A Class By Themselves?
By: Jason Ellis
Jason Ellis and Mallory Davies discuss A Class By Themselves?: The Origins of Special Education in Toronto and Beyond. You can listen, here.
Jason Ellis is an Associate Professor of Educational Studies, and historian of education, at the University of British Columbia in Vancouver. Mallory Davies is a doctoral student at the University of Waterloo. You can listen to other episodes of the SHCY podcast by visiting the podcast website, or you can subscribe on Google Podcasts, Apple Podcasts, Spotify, and wherever you get your podcasts.
This review appeared in Historical Studies in Education 32, no. 1 (Spring 2020): 147-149.
A Class By Themselves?: The Origins of Special Education in Toronto and Beyond.
By Jason Ellis
Toronto: University of Toronto Press, 2019. 384 pp.
This book presents a judicious, balanced argument about how the Toronto Board of Education began to take account of students with special needs in the early 20th century. It covers the years 1910 to 1945, while referencing the very different state of affairs we find ourselves in today — “educators at this time simply did not yet possess the modern sensibility that disability is not a deficit” (126). It gathers new evidence from documents, student records, statistical analysis and interview data to explore the complexities of what we call special education.
Special education was “one drop in an early twentieth century outpouring of reform” (11) intended to deal with urbanization, industrialization, and immigration, while serving business interests. Jason Ellis follows a long line of educational historians who have examined how progressive policies formed the public education system, at a time when progressive moves had the support of a disparate coalition of reformers from the right and the left, as well as the support of educators intent on expanding the system.
The book provides a detailed record of the people, ideas, and social movements that began special education classes in the Toronto board and shaped them over their early years. It puts data from a single school board in the context of educational debates about disability, integration, eugenics, efficiency, testing, vocationalism, and the purposes of education. It raises questions about how much public schools should accommodate, whose responsibility it should be, and how “separate” and “equal” can or cannot be combined. These are ongoing and critical issues for the system, useful to see in historical perspective.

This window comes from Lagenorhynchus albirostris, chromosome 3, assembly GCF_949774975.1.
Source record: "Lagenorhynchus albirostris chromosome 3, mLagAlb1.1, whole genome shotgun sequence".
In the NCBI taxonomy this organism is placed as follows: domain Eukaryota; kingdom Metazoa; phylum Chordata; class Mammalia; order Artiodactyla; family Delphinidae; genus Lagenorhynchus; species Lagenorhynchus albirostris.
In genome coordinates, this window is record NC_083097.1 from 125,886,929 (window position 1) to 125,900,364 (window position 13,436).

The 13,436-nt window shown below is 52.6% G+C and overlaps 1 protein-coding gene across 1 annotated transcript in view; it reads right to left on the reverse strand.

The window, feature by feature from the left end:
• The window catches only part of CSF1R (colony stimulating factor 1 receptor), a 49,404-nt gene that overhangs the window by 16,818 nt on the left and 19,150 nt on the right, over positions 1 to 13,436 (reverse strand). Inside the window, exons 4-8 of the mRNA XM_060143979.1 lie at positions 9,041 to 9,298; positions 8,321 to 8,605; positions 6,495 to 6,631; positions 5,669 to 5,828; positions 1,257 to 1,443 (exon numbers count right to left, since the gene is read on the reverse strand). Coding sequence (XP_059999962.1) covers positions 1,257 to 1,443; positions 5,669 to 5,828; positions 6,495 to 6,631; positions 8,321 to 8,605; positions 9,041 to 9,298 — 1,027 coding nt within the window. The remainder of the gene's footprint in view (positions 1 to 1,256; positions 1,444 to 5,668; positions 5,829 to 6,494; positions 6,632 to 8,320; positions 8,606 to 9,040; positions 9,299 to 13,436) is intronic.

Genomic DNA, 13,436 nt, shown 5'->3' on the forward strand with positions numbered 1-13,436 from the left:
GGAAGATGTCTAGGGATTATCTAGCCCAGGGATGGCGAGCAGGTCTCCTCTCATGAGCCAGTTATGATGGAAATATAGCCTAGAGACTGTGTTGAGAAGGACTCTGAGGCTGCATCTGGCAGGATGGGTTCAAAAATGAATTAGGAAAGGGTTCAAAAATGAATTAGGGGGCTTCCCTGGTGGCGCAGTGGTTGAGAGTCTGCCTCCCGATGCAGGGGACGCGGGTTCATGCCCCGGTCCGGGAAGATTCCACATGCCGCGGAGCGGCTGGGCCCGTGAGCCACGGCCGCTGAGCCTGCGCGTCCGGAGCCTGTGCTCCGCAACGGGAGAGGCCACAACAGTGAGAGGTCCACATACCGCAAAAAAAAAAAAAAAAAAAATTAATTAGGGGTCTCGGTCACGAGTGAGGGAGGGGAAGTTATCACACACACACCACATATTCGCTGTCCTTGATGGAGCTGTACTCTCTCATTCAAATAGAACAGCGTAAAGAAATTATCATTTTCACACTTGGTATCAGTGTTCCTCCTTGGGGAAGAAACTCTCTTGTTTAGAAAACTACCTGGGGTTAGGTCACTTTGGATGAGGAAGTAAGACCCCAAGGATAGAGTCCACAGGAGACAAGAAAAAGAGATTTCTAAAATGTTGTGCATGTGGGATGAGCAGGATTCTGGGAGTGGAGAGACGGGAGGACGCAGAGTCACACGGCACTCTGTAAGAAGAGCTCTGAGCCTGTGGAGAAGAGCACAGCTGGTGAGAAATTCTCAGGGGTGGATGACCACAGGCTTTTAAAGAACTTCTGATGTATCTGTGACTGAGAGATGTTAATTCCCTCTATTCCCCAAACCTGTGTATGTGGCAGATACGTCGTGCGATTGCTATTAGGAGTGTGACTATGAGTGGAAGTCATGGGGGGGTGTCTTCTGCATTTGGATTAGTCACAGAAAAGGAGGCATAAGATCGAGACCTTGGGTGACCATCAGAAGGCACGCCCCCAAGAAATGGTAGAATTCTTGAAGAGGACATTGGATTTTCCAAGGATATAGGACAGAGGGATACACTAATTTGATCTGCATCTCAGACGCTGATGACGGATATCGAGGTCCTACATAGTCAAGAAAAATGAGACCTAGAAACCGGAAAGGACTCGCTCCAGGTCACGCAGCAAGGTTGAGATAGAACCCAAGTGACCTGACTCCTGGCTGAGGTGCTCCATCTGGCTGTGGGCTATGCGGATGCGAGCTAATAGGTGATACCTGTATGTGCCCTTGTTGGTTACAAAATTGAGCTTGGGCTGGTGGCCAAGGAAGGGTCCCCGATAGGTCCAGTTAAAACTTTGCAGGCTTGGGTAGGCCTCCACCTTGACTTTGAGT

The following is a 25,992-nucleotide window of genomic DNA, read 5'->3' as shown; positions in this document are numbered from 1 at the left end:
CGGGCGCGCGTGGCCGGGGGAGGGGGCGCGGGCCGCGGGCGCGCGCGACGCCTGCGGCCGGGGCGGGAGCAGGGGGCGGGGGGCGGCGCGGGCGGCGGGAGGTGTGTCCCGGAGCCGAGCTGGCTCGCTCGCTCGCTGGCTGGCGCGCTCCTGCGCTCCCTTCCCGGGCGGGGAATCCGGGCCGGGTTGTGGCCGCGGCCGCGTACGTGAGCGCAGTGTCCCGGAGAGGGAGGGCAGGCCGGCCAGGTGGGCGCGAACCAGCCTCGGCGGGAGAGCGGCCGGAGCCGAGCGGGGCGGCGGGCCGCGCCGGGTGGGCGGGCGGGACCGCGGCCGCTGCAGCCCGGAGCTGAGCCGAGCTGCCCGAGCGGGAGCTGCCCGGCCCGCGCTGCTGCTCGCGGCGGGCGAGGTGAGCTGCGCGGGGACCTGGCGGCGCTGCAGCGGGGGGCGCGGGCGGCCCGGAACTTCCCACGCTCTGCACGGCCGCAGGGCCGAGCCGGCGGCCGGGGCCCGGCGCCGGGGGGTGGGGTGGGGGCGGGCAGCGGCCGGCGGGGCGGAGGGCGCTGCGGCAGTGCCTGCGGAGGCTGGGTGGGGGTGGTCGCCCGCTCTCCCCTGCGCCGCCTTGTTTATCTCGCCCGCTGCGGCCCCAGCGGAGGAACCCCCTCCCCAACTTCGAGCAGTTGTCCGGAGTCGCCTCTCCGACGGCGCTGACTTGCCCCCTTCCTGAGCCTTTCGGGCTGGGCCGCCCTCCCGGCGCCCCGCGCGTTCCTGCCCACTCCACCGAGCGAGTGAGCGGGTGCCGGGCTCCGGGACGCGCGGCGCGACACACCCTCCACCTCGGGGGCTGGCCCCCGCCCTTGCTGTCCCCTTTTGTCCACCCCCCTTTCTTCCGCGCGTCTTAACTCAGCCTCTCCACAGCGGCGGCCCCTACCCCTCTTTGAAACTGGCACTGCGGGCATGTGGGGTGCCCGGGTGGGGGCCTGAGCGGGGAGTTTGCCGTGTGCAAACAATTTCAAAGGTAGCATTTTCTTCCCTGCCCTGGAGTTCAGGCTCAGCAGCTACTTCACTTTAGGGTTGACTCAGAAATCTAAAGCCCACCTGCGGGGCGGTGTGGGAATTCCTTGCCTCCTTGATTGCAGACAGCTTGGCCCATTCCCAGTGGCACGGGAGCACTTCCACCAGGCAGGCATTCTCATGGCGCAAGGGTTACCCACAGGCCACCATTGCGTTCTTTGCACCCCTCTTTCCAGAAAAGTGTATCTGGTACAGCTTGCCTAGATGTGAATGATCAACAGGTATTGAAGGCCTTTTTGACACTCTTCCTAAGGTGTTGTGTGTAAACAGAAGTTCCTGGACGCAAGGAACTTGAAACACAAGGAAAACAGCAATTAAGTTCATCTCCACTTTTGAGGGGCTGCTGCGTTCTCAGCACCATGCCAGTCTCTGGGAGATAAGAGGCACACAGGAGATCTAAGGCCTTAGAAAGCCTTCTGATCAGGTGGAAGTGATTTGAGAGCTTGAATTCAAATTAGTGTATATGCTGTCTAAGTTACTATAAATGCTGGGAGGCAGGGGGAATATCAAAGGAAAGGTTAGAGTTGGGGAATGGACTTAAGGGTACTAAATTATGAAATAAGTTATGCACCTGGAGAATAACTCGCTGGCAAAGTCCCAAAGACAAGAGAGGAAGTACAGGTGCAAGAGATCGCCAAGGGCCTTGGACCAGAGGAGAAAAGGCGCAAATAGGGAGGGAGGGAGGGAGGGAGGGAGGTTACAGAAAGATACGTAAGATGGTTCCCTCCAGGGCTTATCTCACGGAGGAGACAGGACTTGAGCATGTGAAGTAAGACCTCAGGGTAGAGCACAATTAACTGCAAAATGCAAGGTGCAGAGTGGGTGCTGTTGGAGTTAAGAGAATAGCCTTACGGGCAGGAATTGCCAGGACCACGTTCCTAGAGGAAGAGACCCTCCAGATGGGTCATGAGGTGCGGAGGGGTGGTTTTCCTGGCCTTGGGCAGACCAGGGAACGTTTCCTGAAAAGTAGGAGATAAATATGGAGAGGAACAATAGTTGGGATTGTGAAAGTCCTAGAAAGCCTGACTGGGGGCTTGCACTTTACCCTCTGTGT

At the turn of the century, separate classrooms began to be the mechanism for accommodating differently abled students in school. “Auxilliary” education in Toronto included special classes for the physically, hearing and visually impaired as well as the mentally challenged, “forest schools” for children at risk for their health, particularly for tuberculosis, and ungraded classes for foreign children. All these students were considered in some ways disabled, unable to meet the expectations of the regular classroom. But they had their place in the public system, in ways that marked their inferiority, and committed educators to their care and control.
When IQ testing was introduced in the 1920’s, the process of sorting students became “scientific.” Testing increased, and special classes proliferated. Because dominant psychological thought deemed IQ innate and unchangeable, remedial instruction gave way to instruction that accommodated the specific and limited mental capacities of children with low scores. Vocational preparation and emotional adjustment would make “the children healthier and happier,” through “a slower, more detailed, more concrete and more intensive course of study” (80). Abstract thought was not for these children.
At the same time at the secondary level, streaming became more pronounced. Junior vocational schools, populated overwhelmingly by working class students, served to keep young people in school, but segregated, until the newly raised mandatory leaving age of 16. Ellis points out that these classes enrolled only about 6% of secondary school students in the mid 1930’s but “they laid the theoretical basis for streaming two groups of high school students—working class and intellectually disabled, into a single program” (108).